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Investigating the President: Congressional Checks on Presidential Power, Douglas L. Kriner and Eric Schickler

Reviewed by Andrew Rudalevige


Congress gets no respect. Scholars compete to condemn legislative inaction in the face of presidential expansionism, and for once the ivory tower is in tune with Main Street: public approval of the first branch was at 16 percent in a recent Gallup poll.

Not so fast, say Douglas L. Kriner and Eric Schickler, arguing that existing assessments of the balance of power between the branches has given “short shrift to congressional investigations” into executive branch malfeasance as a means of holding the presidency in check (p. 246). After all, even in a period of “seeming institutional dysfunction,” Congress can “investigate when it cannot legislate” (p. 3). In a nutshell, this book argues that investigations are not rare; they do lead to change; and they are partisan, but less so in the Senate.

The first congressional investigation was a 1791 inquiry into the disastrous St. Clair military expedition. That was also the first politicized congressional investigation: Jeffersonians used the occasion to attack leading Federalists, notably, Secretary of War Henry Knox. Over time, Kriner and Schickler show, investigations systematically lead to declining presidential approval ratings—about 2.5 percent for every 20 days of hearings in a month (p. 88).

But inflicting political damage is only one way in which investigations can shape policy. They also prompt new legislation: the post-Watergate shift in intelligence oversight is one example. Other times, presidents make unilateral changes to appease Congress (and, crucially, the media), as when the Environmental Protection Agency's efforts to clean Superfund sites expanded dramatically after 1983 hearings on the subject. Indeed, the potential costs of investigation may cause presidents to act preemptively to forestall them. An intriguing finding here is that periods featuring particularly aggressive investigations seem to constrain the executive in areas unrelated to the topics of congressional inquiry, notably, in limiting presidential inclination to use force abroad. (By contrast, regular oversight hearings do not seem to have the same effect).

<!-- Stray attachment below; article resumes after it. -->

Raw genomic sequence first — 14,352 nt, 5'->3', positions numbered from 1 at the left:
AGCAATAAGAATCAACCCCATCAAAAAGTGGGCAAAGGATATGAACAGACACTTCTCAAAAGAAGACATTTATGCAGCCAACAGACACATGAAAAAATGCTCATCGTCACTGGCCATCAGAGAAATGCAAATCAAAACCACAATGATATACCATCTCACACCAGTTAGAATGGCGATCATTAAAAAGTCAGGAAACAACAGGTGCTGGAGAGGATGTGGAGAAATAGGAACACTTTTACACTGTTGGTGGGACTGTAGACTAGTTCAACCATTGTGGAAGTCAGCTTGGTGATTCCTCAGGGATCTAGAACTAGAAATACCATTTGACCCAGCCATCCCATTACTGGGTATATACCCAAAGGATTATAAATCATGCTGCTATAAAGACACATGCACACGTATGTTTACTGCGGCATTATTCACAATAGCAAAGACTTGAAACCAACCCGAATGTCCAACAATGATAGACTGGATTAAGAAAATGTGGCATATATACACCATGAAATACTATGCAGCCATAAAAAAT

The authors reach these conclusions using a new data set compiling close to 12,000 days of investigative hearings over more than a century (1898–2014). The book is a beautifully crafted, if (appropriately) bounded, piece of research. Using both qualitative and quantitative analysis, including experimental data designed to test causality in ways regression cannot, it lays out the political contexts that affect the frequency of investigations and then their consequences. A separate chapter is devoted to the Barack Obama administration, contrasting the Solyndra and Benghazi inquiries in purpose and effect. That the former was not able to attract mainstream media attention, despite blanket coverage on Fox News, is one reason it had little impact on policy or public opinion. The latter, of course, evolved from an examination of bureaucratic foul-up to a partisan vehicle accusing 2016 Democratic nominee Hillary Clinton (secretary of state at the time of the Benghazi attacks) of little short of murder.

As that case suggests, the ongoing rise in polarization has made it far harder for investigations to produce positive policy change rather than negative approval ratings. Investigations have always been suppressed by unified government—especially in the House—but there have been few to no investigations under unified government in recent years. Kriner and Schickler argue that divided government thus does at least provide for some accountability, even if little legislation. Change in this model comes at the ballot box instead. But, as the current Republican majority may be discovering, a poisoned well makes it hard to legislate even then.

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